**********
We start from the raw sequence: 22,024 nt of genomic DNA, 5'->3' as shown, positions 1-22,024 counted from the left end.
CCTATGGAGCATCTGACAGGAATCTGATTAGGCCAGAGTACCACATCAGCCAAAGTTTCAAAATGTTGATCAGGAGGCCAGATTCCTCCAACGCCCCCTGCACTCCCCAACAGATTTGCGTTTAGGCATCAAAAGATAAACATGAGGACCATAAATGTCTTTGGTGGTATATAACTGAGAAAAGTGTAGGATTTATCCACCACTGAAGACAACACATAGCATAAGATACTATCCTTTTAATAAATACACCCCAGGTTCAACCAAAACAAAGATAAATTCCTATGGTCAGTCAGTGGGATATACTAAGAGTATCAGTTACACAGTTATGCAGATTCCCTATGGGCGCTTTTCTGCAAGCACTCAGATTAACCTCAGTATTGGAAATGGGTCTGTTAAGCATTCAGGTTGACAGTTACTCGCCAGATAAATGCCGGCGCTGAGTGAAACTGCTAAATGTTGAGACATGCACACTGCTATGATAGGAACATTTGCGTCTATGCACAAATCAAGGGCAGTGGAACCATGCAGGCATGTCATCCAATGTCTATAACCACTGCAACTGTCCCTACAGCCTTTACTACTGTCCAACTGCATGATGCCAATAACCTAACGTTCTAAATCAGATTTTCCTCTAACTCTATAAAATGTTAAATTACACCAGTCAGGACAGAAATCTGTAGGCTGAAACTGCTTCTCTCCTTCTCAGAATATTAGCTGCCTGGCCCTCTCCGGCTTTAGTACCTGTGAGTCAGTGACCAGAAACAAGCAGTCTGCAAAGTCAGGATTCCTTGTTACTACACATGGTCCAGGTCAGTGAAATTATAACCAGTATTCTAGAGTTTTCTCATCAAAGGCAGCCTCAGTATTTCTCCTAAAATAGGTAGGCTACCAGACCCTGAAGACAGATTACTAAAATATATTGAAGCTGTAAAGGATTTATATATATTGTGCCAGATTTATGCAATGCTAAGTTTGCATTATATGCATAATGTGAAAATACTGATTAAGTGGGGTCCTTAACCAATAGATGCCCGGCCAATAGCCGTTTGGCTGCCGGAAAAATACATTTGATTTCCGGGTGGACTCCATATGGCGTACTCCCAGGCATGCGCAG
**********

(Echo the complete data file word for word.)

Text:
We start from the raw sequence: 22,024 nt of genomic DNA, 5'->3' as shown, positions 1-22,024 counted from the left end.
CCTATGGAGCATCTGACAGGAATCTGATTAGGCCAGAGTACCACATCAGCCAAAGTTTCAAAATGTTGATCAGGAGGCCAGATTCCTCCAACGCCCCCTGCACTCCCCAACAGATTTGCGTTTAGGCATCAAAAGATAAACATGAGGACCATAAATGTCTTTGGTGGTATATAACTGAGAAAAGTGTAGGATTTATCCACCACTGAAGACAACACATAGCATAAGATACTATCCTTTTAATAAATACACCCCAGGTTCAACCAAAACAAAGATAAATTCCTATGGTCAGTCAGTGGGATATACTAAGAGTATCAGTTACACAGTTATGCAGATTCCCTATGGGCGCTTTTCTGCAAGCACTCAGATTAACCTCAGTATTGGAAATGGGTCTGTTAAGCATTCAGGTTGACAGTTACTCGCCAGATAAATGCCGGCGCTGAGTGAAACTGCTAAATGTTGAGACATGCACACTGCTATGATAGGAACATTTGCGTCTATGCACAAATCAAGGGCAGTGGAACCATGCAGGCATGTCATCCAATGTCTATAACCACTGCAACTGTCCCTACAGCCTTTACTACTGTCCAACTGCATGATGCCAATAACCTAACGTTCTAAATCAGATTTTCCTCTAACTCTATAAAATGTTAAATTACACCAGTCAGGACAGAAATCTGTAGGCTGAAACTGCTTCTCTCCTTCTCAGAATATTAGCTGCCTGGCCCTCTCCGGCTTTAGTACCTGTGAGTCAGTGACCAGAAACAAGCAGTCTGCAAAGTCAGGATTCCTTGTTACTACACATGGTCCAGGTCAGTGAAATTATAACCAGTATTCTAGAGTTTTCTCATCAAAGGCAGCCTCAGTATTTCTCCTAAAATAGGTAGGCTACCAGACCCTGAAGACAGATTACTAAAATATATTGAAGCTGTAAAGGATTTATATATATTGTGCCAGATTTATGCAATGCTAAGTTTGCATTATATGCATAATGTGAAAATACTGATTAAGTGGGGTCCTTAACCAATAGATGCCCGGCCAATAGCCGTTTGGCTGCCGGAAAAATACATTTGATTTCCGGGTGGACTCCATATGGCGTACTCCCAGGCATGCGCAG